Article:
Karen Bakker

Karen Bakker

Professor, Canada Research Chair, and Co-Director (Program on Water Governance), University of British Columbia (Vancouver, BC)

Karen Bakker was born in Montréal, Quebec and did her undergraduate studies at McMaster University, graduating in 1995 with a dual B.A./B.Sc. She continued her education at Oxford University as a Rhodes Scholar, where she obtained her DPhil in 1999 at Oxford University’s School of Geography and Environment. Following three years as a postdoctoral fellow at Oxford, she began her academic career at the University of British Columbia, where she is now a Full Professor. She was awarded a Canada Research Chair (Tier 2) in 2011.

The author of over 100 academic publications, Karen’s research focuses on environmental governance and innovation, with a focus on fresh water management. Although primarily a social scientist, she regularly engages in interdisciplinary research collaborations, and has held NSERC funding as a co-investigator. Fluent in French and Spanish, she has conducted fieldwork in over a dozen countries in Europe, Asia, and Africa. She is the co-lead of a SSHRC Partnership Grant (Sustainable Water Governance and Indigenous Law), and is also currently conducting research on the disruptive impact of technological innovation on environmental conservation.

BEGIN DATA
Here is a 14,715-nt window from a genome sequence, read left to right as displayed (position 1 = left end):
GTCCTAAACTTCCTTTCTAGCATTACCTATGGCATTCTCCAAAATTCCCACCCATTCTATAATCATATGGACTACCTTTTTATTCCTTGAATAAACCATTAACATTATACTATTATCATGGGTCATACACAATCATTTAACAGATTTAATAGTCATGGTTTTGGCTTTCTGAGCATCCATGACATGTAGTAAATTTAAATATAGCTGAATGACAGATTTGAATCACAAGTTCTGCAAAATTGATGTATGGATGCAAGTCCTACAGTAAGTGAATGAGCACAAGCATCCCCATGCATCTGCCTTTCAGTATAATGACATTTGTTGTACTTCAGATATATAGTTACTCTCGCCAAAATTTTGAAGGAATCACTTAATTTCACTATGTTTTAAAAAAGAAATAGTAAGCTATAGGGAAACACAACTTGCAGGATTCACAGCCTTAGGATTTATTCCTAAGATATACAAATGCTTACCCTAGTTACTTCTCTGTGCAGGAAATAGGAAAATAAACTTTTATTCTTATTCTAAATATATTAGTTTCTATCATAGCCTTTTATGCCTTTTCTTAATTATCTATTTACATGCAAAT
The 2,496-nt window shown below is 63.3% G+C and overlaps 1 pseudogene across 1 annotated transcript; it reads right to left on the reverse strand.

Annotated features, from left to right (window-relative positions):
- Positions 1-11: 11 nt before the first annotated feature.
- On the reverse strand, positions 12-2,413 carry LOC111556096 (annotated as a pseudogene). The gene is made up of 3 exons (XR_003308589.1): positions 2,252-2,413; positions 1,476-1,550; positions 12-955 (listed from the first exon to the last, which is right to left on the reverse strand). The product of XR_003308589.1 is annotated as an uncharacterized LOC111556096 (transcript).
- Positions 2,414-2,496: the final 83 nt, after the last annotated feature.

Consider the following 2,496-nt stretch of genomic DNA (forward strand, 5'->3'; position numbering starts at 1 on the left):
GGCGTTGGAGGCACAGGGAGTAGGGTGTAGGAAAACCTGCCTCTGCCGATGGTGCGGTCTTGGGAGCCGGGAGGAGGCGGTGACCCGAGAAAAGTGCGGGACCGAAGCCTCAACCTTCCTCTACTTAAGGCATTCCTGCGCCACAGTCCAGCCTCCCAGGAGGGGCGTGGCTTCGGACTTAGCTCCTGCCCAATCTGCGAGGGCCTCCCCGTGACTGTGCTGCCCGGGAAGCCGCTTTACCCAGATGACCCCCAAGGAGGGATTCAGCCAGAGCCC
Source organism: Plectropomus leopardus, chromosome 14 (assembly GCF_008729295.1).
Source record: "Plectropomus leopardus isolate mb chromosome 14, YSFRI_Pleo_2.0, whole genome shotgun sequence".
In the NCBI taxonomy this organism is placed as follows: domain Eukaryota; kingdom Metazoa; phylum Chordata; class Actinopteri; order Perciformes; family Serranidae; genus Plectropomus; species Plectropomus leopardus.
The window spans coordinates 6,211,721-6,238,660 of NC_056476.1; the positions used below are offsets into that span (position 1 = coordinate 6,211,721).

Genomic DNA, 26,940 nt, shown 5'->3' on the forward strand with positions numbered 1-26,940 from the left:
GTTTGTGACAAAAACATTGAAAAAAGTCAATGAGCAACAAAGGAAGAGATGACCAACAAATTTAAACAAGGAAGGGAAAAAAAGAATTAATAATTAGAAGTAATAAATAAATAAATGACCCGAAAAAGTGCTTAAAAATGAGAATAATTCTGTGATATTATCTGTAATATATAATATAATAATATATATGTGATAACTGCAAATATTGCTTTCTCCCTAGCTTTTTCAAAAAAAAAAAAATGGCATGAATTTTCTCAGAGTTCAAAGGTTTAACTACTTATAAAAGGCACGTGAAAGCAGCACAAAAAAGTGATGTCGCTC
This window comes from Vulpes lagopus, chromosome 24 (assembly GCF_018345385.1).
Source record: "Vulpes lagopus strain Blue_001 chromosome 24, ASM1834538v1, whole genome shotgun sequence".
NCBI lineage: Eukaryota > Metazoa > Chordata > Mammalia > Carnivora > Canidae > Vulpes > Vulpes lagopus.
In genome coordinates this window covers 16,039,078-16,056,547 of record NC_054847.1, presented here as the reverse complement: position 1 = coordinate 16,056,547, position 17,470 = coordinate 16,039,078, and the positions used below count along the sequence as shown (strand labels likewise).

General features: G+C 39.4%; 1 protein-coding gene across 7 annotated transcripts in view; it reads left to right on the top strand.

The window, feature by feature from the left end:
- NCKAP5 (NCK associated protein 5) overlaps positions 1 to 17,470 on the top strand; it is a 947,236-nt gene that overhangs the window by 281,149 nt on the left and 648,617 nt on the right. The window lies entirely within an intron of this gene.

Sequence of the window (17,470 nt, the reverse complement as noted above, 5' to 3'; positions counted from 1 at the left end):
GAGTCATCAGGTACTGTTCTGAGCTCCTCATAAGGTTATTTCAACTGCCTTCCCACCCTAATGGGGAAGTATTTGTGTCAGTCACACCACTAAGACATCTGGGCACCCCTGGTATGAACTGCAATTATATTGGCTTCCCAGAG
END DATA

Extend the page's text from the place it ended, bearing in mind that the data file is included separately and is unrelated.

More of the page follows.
She has been a recipient of Stanford University’s Annenberg Fellowship in Communication, Stanford University’s Cox Visiting Professorship, a SSHRC Impact Award, and a Killam Faculty Research Award. She is a Pierre Elliott Trudeau Foundation Fellow and a member of the Royal Society of Canada’s College of New Scholars, Artists and Scientists.

Karen is a member of the Board of the International Institute for Sustainable Development, and a member of the Editorial Board of Global Environmental Change. She regularly acts as an advisor and consultant for international organizations, and her work has been widely published in the popular press. She is a certified workplace coach with the International Coaching Federation. She was named one of Canada’s Top 40 under 40 in 2011.